The writer is the director of the Srebrenica Memorial Center.
A part-time lecturer at the International Relations Department of the International University of Sarajevo (IUS), Suljagic is also the author of two books: Ethnic Cleansing: Politics, Policy, Violence - Serb Ethnic Cleansing Campaign in former Yugoslavia and Postcards from the Grave.
They killed us in euphemisms. They killed us in “ethnic cleansing,” “tragic conflict,” or civil war. They first robbed us of words, then they robbed us of our experience.
The phrase “ethnic cleansing” typifies how words changed the meaning of what went on in Bosnia and Herzegovina between 1992 and 1995. In the English language, the notion “ethnic cleansing” was first used in a Washington Post article in August 1992, relaying the accusations leveled by the Croatian government against their Serbian counterparts that their “aim . . . is obviously the ethnic cleansing of the critical areas that are to be annexed to Serbia”.
In order to explain, however, how the term not only gained prominence outside the former Yugoslavia but came to signify a particular set of policies and practices implemented by the Serb military and political leadership in Bosnia and Herzegovina, it is worth quoting Eric Gordy:
“The term appears to have entered the language through a squeaky back door carved out by Serbian regime media in 1992. Naimark (2001) describes it as having ‘exploded into our consciousness’ (ouch!) in May that year. Without the ‘ethnic’ modifier, ‘cleansing’ appears to have had a variety of military and propagandistic uses over a much longer period.”
“Ethnic cleansing,” in other words, was part of the vocabulary, or, if you will, the discourse created by the perpetrators of genocide to normalize their actions, and successfully supplanted genocide, crimes against humanity and other, more precise and less morally, legally and politically ambiguous ways to describe policies and practices implemented by Serbia in Bosnia and Herzegovina in the early to mid-1990s. Those words would have been far less believable had the targets of genocide not been Muslims.
Europe’s is a history of final solutions, of one “monumental historical crime” after another. There is no – to borrow from Holocaust scholar Timothy Snyder – “golden age to look back to” in the history of Europe as nation-states.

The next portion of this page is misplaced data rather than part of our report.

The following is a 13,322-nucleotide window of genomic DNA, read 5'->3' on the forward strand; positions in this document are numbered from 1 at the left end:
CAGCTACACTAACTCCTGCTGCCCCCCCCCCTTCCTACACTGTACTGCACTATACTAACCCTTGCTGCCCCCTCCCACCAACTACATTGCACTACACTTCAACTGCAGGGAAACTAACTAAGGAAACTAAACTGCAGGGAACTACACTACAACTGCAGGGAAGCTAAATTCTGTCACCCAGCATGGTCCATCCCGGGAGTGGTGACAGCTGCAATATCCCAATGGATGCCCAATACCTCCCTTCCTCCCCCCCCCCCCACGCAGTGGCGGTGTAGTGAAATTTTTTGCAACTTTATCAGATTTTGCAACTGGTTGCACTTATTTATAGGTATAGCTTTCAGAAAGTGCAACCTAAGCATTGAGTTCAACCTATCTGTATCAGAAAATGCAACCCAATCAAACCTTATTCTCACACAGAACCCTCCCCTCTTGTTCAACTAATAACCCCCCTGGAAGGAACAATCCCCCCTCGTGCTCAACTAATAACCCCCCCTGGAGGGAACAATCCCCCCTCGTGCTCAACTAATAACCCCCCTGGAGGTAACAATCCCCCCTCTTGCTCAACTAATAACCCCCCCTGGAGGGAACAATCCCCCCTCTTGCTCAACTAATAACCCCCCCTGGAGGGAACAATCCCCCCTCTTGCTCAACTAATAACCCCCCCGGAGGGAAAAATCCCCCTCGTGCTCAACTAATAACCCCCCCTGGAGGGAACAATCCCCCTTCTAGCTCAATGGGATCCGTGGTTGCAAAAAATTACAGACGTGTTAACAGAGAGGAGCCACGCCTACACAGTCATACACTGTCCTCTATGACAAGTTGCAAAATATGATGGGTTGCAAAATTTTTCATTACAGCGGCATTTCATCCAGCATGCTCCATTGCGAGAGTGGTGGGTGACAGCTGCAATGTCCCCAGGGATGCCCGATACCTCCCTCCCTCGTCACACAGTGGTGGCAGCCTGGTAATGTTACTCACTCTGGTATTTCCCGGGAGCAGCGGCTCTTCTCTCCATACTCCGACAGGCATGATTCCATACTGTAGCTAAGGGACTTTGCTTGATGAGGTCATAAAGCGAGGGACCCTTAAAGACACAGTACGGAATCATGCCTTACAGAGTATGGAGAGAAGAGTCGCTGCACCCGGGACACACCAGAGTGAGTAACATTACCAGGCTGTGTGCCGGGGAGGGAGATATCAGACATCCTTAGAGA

There is no place for Muslims in that history either. Today there are few things left that would help to prove how Ottoman Muslims were not only physically removed from the Balkans, but have also been removed from the narrative and wiped from history.
The genocidal attack on the Bosniaks was in fact a Third Balkan War, most significantly in the way that a majority population was reduced to a minority through a combination of measures that involved mass murder, deportation, pillaging and mass rape. As with the two previous Balkan Wars, it also involved the systematic killing of officials, town and village leaders; all in all, the elite. In addition, the paramilitaries of the 1990s continued the work of the “komitajis” when dispensing with civilians, women and children. Along with the practice of sieges, there was also widespread participation of the populace. The final goal was “de-Turkification.” In the same vein, Ratko Mladic stood on the square in Srebrenica in July 1995 and vowed an act of revenge against “the Turks.”
But the slow-motion genocide against Ottoman Muslims spanning the 19th and beginning of the 20th century was disturbingly modern. The description of the fallout of the siege of Edirne, for example, (from Justin McCarthy’s book, “Death and Exile: The Ethnic Cleansing of the Ottoman Muslims, 1821-1922”) reads very much like the reports coming from Srebrenica in 1995:
“It is a manhunt, a hunt for the Turks, with all the refinements of cruelty. Day and night the machine guns rattle – these are the executions.”
By the end of the Balkan Wars in 1913, 62 percent of the Muslim population living in the Ottoman Empire in Europe was gone. The crime committed against them is not only celebrated in the history of several states that emerged in its place, but has a central place in the narrative of “national liberation.”
When the Serbian elites set out to destroy Yugoslavia in the 1990s, they drew on a “repertoire of contention” informed by a successful history of executing genocidal policies against Balkan Muslims. They knew the words the European elites would understand and they were correct in assuming that “the Turk” still occupied an important place in the imagination of European political class.
At the beginning of December, I travelled from Sarajevo to Stockholm to take part in the protest against the decision of the Swedish Royal Academy to award the Nobel prize in literature to Peter Handke, an avowed genocide-denier. At the Munich Airport, a police officer asked me how long I was going to stay “in Europe.”
I duly stated that I would return in four days, but it was a crystalizing moment: being killed in Levi’s jeans and Adidas shoes, as so many of my countrymen were, does not and did not make one a European. It is still all in the name. Mine is unmistakably Muslim.
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